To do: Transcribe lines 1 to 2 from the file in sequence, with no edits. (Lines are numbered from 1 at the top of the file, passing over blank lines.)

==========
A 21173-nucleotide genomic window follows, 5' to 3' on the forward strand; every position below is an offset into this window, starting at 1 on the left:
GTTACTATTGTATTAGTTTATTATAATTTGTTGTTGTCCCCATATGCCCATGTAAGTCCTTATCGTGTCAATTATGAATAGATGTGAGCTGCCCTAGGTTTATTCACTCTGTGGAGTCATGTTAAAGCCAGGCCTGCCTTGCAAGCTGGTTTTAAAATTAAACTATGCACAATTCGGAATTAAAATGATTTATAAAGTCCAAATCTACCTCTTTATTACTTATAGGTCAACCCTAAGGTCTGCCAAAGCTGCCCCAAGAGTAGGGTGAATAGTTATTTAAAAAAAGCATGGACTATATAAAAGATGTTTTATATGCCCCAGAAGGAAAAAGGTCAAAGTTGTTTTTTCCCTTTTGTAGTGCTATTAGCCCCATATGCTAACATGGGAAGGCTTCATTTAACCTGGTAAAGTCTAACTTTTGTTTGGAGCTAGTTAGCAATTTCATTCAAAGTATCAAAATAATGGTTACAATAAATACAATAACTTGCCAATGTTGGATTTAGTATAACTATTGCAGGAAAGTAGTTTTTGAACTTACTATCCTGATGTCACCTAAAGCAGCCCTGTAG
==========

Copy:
A 21173-nucleotide genomic window follows, 5' to 3' on the forward strand; every position below is an offset into this window, starting at 1 on the left:
GTTACTATTGTATTAGTTTATTATAATTTGTTGTTGTCCCCATATGCCCATGTAAGTCCTTATCGTGTCAATTATGAATAGATGTGAGCTGCCCTAGGTTTATTCACTCTGTGGAGTCATGTTAAAGCCAGGCCTGCCTTGCAAGCTGGTTTTAAAATTAAACTATGCACAATTCGGAATTAAAATGATTTATAAAGTCCAAATCTACCTCTTTATTACTTATAGGTCAACCCTAAGGTCTGCCAAAGCTGCCCCAAGAGTAGGGTGAATAGTTATTTAAAAAAAGCATGGACTATATAAAAGATGTTTTATATGCCCCAGAAGGAAAAAGGTCAAAGTTGTTTTTTCCCTTTTGTAGTGCTATTAGCCCCATATGCTAACATGGGAAGGCTTCATTTAACCTGGTAAAGTCTAACTTTTGTTTGGAGCTAGTTAGCAATTTCATTCAAAGTATCAAAATAATGGTTACAATAAATACAATAACTTGCCAATGTTGGATTTAGTATAACTATTGCAGGAAAGTAGTTTTTGAACTTACTATCCTGATGTCACCTAAAGCAGCCCTGTAG